The term “health system deficiency” is a sterile, formal one repeatedly bandied about on the news; translated into simple language, it means a “last bed dilemma.”
Imagine the hospital in your city bursting at the seams due to the overwhelming number of patients, all the spare beds have been brought out of storage, the corridors are packed, tent wards have been erected in the parking lot. And now, even after all that, only one bed is free.
Such a situation can occur for two reasons: First, the continued increase in the number of coronavirus patients.
It’s simple math: When the number of patients exceeds the beds, ventilators, and departments available to a hospital, it's called deficiency.
The second reason is a shortage of medical staff. It’s talked about a little less, but it's no less dangerous than the shortage of medical equipment.
There are hospitals in Israel that have closed wards because the entire staff was forced into isolation. No matter how hard they tried to avoid it, every single member of the team ended up in quarantine, the "closed" sign hung on the door and the patients sent home.
I have seen with my own eyes the distress of a doctor who has been forced to abandon his patients.
So, back to the last bed and how we decide who gets it.
Imagine a 16-year-old boy and a 70-year-old pensioner coming into the hospital at the same time. Which one gets admitted?
The boy hasn't had the chance to experience life yet, but the pensioner fought in our wars and paid taxes for most of his life - taxes that paid for that last hospital bed.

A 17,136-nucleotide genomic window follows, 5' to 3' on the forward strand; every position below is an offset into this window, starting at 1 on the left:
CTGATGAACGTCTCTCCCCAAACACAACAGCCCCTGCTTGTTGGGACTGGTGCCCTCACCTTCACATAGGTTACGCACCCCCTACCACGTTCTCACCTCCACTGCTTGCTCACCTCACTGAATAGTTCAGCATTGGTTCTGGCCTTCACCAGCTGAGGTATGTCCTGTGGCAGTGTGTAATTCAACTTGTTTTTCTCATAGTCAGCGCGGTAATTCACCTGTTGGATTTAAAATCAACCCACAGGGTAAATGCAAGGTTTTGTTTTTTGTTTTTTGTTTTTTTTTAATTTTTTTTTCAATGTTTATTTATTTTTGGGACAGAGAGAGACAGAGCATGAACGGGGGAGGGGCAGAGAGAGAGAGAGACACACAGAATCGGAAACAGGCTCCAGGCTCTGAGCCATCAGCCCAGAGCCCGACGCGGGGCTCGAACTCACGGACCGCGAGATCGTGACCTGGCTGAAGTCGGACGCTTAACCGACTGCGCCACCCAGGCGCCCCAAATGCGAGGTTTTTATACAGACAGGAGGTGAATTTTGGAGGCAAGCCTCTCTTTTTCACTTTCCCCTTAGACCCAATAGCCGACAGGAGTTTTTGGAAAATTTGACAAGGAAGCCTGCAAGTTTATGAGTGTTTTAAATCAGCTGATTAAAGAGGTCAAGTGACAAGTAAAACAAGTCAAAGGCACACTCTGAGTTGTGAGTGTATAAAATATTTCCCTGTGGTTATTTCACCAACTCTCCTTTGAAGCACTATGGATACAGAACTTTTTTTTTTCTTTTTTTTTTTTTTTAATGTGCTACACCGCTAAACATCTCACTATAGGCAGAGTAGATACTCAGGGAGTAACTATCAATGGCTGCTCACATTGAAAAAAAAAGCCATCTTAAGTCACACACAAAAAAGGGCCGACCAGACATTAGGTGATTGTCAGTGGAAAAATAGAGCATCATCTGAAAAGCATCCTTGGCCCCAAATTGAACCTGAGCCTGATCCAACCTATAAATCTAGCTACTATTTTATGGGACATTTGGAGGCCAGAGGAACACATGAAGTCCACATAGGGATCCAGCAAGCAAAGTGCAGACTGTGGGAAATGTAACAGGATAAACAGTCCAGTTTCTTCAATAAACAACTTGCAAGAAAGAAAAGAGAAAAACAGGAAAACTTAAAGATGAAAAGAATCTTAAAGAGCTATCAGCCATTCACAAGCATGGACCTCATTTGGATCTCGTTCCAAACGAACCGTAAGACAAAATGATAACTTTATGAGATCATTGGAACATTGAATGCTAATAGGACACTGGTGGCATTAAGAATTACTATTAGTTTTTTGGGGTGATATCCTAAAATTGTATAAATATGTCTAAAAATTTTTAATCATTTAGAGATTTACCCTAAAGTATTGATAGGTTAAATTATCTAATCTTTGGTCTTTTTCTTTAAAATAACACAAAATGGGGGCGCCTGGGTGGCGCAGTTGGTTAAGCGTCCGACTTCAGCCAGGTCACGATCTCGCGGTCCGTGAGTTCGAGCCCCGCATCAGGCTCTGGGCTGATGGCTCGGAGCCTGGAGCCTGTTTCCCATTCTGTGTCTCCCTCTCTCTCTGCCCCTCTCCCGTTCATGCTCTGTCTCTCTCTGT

So, who gets the bed? What is the criteria - hope for the future or the rights earned in the past?
Two women arrive at the hospital, one the mother of four and the other the mother of two - who gets the bed? Do we let two children or four become orphans?
What about two sick girls. The first is the only daughter of a single mother who tried for 20 years to conceive via agonizing fertility treatments and the other is the sister of four siblings.
What is the criteria this time? Is it how much sorrow the will decision bring?
And what would happen if a genius scientist on the verge of discovering a cure for the coronavirus comes to an already overloaded hospital, infected with the contagion himself?
Should we unplug a critically ill patient from their ventilator in the hope that treating the doctor instead would save humanity?
Should our decisions be guided by the number of deaths derived from each action we take or do we have no moral right to decide someone’s fate based on statistical considerations?
And how can the same ER doctor, who is forced almost on a daily basis to make such decisions, ever live with herself?
One thing we do know for sure. When that doctor and her colleagues beg us to respect the rules so there is less chance of forcing them into such dilemmas, we owe it to them to listen.
Even if we deny the contagion exists, even if we have no fear of the disease, even if we are convinced that everything is a farce, we must listen to their pleas.